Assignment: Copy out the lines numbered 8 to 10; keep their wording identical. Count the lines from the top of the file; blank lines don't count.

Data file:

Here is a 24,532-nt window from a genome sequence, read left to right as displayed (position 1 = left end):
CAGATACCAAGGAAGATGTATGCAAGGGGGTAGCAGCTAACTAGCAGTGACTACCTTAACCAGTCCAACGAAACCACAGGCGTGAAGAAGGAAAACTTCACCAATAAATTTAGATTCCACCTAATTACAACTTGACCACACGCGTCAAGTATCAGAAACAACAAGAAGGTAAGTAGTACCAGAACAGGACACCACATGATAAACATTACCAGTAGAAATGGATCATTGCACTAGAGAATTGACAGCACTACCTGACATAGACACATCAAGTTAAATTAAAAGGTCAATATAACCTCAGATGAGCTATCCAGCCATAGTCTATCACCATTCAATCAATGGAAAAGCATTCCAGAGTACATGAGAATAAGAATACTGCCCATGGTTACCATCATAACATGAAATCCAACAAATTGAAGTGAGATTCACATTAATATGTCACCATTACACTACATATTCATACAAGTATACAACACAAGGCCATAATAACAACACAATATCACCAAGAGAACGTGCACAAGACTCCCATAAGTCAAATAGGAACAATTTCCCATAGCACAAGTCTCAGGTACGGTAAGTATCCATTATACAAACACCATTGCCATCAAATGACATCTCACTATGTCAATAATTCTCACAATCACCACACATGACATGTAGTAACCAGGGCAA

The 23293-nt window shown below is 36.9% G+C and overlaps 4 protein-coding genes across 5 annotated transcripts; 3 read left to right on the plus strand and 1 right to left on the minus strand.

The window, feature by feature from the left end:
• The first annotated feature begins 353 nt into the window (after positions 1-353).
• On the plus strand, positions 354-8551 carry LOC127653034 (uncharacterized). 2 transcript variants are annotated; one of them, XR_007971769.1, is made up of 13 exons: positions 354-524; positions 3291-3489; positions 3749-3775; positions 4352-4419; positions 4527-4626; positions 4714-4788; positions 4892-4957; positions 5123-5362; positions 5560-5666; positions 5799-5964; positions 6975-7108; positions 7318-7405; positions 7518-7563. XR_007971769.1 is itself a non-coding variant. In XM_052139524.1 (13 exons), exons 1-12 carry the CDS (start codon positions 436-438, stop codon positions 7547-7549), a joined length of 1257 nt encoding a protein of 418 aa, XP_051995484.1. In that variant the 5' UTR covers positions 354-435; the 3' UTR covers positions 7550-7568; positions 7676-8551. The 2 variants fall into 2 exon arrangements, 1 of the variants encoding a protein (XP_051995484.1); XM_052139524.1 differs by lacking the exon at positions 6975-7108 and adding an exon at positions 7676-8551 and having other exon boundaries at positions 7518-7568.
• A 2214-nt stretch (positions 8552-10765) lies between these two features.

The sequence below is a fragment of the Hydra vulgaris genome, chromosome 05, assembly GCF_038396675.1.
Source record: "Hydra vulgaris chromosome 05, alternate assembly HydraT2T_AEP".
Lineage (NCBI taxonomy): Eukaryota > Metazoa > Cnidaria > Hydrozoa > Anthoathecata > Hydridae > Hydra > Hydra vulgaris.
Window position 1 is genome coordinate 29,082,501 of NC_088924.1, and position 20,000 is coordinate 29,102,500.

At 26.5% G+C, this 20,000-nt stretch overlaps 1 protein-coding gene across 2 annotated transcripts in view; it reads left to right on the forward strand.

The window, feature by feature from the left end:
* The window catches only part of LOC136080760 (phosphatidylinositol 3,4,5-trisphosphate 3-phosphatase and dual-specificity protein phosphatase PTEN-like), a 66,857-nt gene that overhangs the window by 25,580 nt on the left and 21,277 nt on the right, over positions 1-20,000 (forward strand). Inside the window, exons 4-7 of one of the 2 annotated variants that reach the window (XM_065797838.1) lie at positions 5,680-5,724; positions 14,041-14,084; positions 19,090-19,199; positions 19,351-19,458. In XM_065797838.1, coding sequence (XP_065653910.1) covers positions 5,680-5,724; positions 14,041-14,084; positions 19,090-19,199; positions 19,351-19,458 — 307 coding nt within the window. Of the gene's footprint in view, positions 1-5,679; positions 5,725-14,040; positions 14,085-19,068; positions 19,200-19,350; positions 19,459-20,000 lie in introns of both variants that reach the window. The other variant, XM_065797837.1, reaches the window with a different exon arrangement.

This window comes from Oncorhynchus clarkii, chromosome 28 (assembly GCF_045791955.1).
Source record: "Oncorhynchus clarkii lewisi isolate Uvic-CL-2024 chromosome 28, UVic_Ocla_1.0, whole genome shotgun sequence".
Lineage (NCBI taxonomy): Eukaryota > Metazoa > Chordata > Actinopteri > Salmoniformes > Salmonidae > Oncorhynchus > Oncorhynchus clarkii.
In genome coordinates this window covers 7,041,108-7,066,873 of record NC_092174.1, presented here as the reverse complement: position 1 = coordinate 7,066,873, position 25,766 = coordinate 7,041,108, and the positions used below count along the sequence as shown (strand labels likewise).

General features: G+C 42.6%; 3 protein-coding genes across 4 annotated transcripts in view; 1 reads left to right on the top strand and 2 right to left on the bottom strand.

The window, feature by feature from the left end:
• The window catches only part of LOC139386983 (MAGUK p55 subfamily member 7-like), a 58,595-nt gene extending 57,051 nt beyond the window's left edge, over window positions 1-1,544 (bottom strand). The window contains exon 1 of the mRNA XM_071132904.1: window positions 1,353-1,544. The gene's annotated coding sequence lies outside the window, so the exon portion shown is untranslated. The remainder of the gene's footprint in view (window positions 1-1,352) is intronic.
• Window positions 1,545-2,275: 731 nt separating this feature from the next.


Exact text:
The sequence below is a fragment of the Hydra vulgaris genome, chromosome 05, assembly GCF_038396675.1.
Source record: "Hydra vulgaris chromosome 05, alternate assembly HydraT2T_AEP".
Lineage (NCBI taxonomy): Eukaryota > Metazoa > Cnidaria > Hydrozoa > Anthoathecata > Hydridae > Hydra > Hydra vulgaris.